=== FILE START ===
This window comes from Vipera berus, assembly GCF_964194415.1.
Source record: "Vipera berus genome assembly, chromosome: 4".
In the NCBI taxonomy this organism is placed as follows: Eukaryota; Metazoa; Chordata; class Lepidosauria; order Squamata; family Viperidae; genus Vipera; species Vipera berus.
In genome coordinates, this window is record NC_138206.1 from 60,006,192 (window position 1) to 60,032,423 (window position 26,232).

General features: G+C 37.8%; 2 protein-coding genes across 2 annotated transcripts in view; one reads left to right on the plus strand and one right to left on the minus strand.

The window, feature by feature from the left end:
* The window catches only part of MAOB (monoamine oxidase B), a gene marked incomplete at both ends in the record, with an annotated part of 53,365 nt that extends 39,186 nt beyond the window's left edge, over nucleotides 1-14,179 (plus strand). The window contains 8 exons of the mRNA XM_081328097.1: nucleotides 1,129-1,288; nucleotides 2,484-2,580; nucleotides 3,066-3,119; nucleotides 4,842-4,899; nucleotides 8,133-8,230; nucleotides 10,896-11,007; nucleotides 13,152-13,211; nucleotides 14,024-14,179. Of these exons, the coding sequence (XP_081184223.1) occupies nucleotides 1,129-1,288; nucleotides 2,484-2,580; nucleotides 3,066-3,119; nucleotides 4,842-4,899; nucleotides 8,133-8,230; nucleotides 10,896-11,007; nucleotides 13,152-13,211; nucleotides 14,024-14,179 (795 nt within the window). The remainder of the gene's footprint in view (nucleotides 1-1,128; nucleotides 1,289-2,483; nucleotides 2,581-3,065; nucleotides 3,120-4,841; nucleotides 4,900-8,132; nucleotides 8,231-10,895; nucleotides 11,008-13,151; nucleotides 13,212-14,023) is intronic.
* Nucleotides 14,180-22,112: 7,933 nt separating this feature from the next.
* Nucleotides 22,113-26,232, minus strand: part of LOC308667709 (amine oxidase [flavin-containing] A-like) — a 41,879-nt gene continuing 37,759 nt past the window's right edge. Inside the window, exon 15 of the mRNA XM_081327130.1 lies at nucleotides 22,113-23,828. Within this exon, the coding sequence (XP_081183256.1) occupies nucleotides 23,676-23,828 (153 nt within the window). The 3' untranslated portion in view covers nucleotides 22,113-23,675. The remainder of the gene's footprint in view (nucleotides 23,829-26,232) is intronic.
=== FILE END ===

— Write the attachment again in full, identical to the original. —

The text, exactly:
This window comes from Vipera berus, assembly GCF_964194415.1.
Source record: "Vipera berus genome assembly, chromosome: 4".
In the NCBI taxonomy this organism is placed as follows: Eukaryota; Metazoa; Chordata; class Lepidosauria; order Squamata; family Viperidae; genus Vipera; species Vipera berus.
In genome coordinates, this window is record NC_138206.1 from 60,006,192 (window position 1) to 60,032,423 (window position 26,232).

General features: G+C 37.8%; 2 protein-coding genes across 2 annotated transcripts in view; one reads left to right on the plus strand and one right to left on the minus strand.

The window, feature by feature from the left end:
* The window catches only part of MAOB (monoamine oxidase B), a gene marked incomplete at both ends in the record, with an annotated part of 53,365 nt that extends 39,186 nt beyond the window's left edge, over nucleotides 1-14,179 (plus strand). The window contains 8 exons of the mRNA XM_081328097.1: nucleotides 1,129-1,288; nucleotides 2,484-2,580; nucleotides 3,066-3,119; nucleotides 4,842-4,899; nucleotides 8,133-8,230; nucleotides 10,896-11,007; nucleotides 13,152-13,211; nucleotides 14,024-14,179. Of these exons, the coding sequence (XP_081184223.1) occupies nucleotides 1,129-1,288; nucleotides 2,484-2,580; nucleotides 3,066-3,119; nucleotides 4,842-4,899; nucleotides 8,133-8,230; nucleotides 10,896-11,007; nucleotides 13,152-13,211; nucleotides 14,024-14,179 (795 nt within the window). The remainder of the gene's footprint in view (nucleotides 1-1,128; nucleotides 1,289-2,483; nucleotides 2,581-3,065; nucleotides 3,120-4,841; nucleotides 4,900-8,132; nucleotides 8,231-10,895; nucleotides 11,008-13,151; nucleotides 13,212-14,023) is intronic.
* Nucleotides 14,180-22,112: 7,933 nt separating this feature from the next.
* Nucleotides 22,113-26,232, minus strand: part of LOC308667709 (amine oxidase [flavin-containing] A-like) — a 41,879-nt gene continuing 37,759 nt past the window's right edge. Inside the window, exon 15 of the mRNA XM_081327130.1 lies at nucleotides 22,113-23,828. Within this exon, the coding sequence (XP_081183256.1) occupies nucleotides 23,676-23,828 (153 nt within the window). The 3' untranslated portion in view covers nucleotides 22,113-23,675. The remainder of the gene's footprint in view (nucleotides 23,829-26,232) is intronic.